"We never had all-conference kids and now we swept the awards," mused Peterson. "It's been a lot of hard work. It's really indescribable."

This year's success should be more than a one shot deal. CU-Colorado Springs has no seniors on the roster and Peterson has secured a recruiting class for 2005 that rivals that spectacular initial class.

"This recruiting class that's coming in will get here and the kids who are already here will be able to show them "˜this is how it's done,'" said Peterson.

"We've built a brand-new tradition that's going to carry on for a long time," added Ramsay. "Amber's class was the foundation that we've built upon. We're having fun and people are starting get on board - not just parents but students, staff and faculty. The community is really starting to get involved, too."

With the cloud of doubt and suspicion that has swirled around big-time collegiate athletics in recent years, it's refreshing to see a team that's built around academics and enjoyment first, with excellence as a byproduct. The Mountain Lions' new tradition has been built upon a foundation of hard work and high character - a stark and refreshing contrast to the norm.

"Everybody that we talk to loves our team," said Peterson. "We're all having fun. We don't have even one kid who's a problem on this team. All of our players are really great kids and it shows."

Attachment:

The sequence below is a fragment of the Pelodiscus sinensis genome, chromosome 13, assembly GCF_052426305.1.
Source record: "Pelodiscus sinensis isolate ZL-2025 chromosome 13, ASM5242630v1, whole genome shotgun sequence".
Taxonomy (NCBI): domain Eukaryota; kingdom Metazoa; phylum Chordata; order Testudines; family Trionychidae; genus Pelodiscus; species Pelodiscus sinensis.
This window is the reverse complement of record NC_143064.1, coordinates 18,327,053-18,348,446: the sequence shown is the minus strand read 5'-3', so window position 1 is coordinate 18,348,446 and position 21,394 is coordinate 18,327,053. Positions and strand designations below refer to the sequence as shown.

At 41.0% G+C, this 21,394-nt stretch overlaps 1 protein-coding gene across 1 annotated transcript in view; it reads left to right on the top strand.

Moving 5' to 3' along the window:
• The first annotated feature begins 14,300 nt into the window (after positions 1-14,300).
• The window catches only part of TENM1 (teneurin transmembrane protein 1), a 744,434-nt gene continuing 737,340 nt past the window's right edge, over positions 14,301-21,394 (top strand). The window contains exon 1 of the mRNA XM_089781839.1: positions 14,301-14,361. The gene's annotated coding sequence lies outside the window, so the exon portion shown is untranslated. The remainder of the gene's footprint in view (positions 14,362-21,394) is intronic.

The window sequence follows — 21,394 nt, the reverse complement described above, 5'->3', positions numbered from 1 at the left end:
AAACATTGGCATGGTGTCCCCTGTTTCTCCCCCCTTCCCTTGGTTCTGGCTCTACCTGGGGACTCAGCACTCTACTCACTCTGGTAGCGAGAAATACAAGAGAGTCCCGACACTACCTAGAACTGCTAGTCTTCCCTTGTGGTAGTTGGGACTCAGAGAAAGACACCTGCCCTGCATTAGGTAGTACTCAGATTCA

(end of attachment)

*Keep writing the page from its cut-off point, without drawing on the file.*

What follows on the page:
And yes, that is very cool.

UCCS Players/Staff Featured

Charlene BergCharlene Berg1OFSo.
Charlene BergCharlene Berg1OFJr.
Charlene BergCharlene Berg1OFSr.
Amber ColtonAmber Colton2PSo.
Amber ColtonAmber Colton2PJr.
Amber ColtonAmber Colton2PSr.
Jennifer DykstraJennifer Dykstra10SSSo.
Jennifer DykstraJennifer Dykstra10SSJr.
Jennifer DykstraJennifer Dykstra10SSSr.
Kara RaineyKara Rainey21IFSo.
Kara RaineyKara Rainey21IFJr.
Kara RaineyKara Rainey212BSr.
Sarah WodniakSarah Wodniak24OFSo.
Sarah WodniakSarah Wodniak24OFJr.
Sarah WodniakSarah Wodniak24OFSr.
Crystal KrebsCrystal Krebs22CSr.
Crystal KrebsCrystal Krebs22IFJr.
Brenna PoolBrenna Pool9IF/PJr.
Brenna PoolBrenna Pool9P/OFSr.
Sonia ReyesSonia Reyes13IFSo.
Sonia ReyesSonia Reyes133BJr.
Sonia ReyesSonia Reyes133BSR
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June 2, 2004Softball finishes 10th nationallyTo the long string of firsts attained by the 2004 University of Colorado at Colorado Springs softball team, add one more.A Top-10 national ranking.The Mountain Lions finished the season ranked 10th in the National Fastpitch Coaches Association Division II poll, which was released Wednesday. The NFCA is responsible for the official softball rankings of the NCAA.CU-Colorado Springs was unranked until the final poll. The Mountain Lions, however, gained national notice by knocking off three nationally ranked teams at the South Central regional tournament on their way to a second-place finish. That the South Central regional winner, Angelo State, went on to win the national championship also helped CU-Colorado Springs in the voting.